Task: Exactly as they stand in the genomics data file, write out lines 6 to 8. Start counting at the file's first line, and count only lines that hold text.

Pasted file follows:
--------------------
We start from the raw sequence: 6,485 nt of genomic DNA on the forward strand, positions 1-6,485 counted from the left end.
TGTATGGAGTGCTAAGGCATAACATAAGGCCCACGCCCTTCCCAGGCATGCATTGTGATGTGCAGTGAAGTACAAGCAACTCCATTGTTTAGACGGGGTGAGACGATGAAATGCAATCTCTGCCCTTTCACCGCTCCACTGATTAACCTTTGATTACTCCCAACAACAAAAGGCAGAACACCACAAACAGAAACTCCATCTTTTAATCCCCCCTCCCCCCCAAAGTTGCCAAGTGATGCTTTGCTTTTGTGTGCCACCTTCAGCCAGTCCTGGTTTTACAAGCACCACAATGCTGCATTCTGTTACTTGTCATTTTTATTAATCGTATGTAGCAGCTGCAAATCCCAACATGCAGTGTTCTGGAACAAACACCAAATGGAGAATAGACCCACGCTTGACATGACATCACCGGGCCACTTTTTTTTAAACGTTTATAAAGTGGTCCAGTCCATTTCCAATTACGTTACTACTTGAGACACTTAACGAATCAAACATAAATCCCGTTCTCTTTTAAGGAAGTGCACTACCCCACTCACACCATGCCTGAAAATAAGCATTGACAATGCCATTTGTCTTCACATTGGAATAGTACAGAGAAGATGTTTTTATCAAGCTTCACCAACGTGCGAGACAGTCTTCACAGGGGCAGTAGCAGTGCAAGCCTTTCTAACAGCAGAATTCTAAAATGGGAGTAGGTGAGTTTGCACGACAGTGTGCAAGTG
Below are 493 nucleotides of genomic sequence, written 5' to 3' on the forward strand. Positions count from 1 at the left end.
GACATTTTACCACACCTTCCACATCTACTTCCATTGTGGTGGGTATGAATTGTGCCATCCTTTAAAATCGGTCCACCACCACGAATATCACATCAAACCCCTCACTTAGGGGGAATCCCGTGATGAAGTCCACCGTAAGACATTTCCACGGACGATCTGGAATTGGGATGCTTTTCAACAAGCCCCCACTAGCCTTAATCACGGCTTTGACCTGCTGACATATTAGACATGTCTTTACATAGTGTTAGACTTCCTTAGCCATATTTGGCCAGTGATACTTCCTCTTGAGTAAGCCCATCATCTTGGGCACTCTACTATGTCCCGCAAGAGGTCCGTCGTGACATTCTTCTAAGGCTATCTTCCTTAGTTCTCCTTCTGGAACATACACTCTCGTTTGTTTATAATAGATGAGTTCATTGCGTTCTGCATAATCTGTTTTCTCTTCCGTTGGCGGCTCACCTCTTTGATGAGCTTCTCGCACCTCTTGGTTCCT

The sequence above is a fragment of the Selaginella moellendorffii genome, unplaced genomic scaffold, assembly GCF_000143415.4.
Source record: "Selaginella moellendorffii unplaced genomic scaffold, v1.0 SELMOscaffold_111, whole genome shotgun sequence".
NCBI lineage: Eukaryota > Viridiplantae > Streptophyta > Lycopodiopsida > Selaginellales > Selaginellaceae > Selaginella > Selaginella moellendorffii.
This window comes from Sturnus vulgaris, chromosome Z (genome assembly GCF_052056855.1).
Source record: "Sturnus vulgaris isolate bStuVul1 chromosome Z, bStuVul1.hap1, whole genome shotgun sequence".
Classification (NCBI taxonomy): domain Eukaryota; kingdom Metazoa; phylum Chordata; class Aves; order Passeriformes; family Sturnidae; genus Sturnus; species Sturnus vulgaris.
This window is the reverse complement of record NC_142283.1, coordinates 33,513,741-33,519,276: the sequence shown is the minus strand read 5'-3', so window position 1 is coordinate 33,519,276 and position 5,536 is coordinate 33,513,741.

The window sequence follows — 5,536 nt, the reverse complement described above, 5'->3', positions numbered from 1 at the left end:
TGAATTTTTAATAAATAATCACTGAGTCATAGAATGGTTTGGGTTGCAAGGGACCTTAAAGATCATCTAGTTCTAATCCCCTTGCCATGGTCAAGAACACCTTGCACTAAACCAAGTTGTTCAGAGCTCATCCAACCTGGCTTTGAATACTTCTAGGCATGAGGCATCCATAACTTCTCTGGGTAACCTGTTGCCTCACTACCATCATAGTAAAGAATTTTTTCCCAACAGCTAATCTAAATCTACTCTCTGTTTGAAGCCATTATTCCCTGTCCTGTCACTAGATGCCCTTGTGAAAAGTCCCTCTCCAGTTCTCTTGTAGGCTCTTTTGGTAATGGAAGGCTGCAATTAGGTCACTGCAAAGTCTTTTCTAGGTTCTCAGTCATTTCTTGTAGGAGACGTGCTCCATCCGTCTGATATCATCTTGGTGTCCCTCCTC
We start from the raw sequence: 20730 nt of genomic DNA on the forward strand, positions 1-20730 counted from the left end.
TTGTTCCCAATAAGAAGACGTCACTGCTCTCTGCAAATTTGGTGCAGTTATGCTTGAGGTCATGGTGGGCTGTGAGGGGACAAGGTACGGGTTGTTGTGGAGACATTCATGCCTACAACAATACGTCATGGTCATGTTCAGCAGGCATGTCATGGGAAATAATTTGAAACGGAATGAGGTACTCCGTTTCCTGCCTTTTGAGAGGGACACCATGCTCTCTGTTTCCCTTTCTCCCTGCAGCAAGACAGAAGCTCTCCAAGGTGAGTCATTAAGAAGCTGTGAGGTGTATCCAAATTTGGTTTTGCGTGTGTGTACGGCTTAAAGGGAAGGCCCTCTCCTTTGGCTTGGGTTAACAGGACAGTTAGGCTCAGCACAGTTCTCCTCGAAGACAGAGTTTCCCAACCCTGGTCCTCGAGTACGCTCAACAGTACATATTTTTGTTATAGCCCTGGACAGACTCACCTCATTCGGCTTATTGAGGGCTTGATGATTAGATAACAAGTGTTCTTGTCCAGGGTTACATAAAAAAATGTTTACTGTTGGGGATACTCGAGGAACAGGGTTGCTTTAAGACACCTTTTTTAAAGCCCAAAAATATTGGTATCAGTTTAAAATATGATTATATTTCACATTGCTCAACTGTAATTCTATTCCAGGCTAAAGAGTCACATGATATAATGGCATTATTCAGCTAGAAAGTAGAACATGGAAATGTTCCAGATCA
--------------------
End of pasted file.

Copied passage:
Source record: "Selaginella moellendorffii unplaced genomic scaffold, v1.0 SELMOscaffold_111, whole genome shotgun sequence".
NCBI lineage: Eukaryota > Viridiplantae > Streptophyta > Lycopodiopsida > Selaginellales > Selaginellaceae > Selaginella > Selaginella moellendorffii.
This window comes from Sturnus vulgaris, chromosome Z (genome assembly GCF_052056855.1).